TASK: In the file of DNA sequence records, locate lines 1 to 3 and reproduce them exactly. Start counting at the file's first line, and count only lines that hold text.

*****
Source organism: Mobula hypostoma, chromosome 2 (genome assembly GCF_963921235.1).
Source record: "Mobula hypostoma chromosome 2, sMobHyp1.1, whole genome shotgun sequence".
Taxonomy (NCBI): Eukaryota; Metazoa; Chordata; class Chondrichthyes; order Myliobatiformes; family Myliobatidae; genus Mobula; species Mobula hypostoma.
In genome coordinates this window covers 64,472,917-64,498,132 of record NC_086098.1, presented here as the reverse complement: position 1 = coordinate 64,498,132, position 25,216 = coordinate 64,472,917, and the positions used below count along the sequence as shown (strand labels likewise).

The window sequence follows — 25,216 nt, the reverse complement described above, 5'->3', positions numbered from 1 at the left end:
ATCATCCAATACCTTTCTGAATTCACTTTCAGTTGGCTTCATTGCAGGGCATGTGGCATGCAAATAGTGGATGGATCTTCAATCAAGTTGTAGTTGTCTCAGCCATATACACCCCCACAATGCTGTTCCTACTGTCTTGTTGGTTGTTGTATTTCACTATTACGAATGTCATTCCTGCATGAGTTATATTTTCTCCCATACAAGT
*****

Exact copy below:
Source organism: Mobula hypostoma, chromosome 2 (genome assembly GCF_963921235.1).
Source record: "Mobula hypostoma chromosome 2, sMobHyp1.1, whole genome shotgun sequence".
Taxonomy (NCBI): Eukaryota; Metazoa; Chordata; class Chondrichthyes; order Myliobatiformes; family Myliobatidae; genus Mobula; species Mobula hypostoma.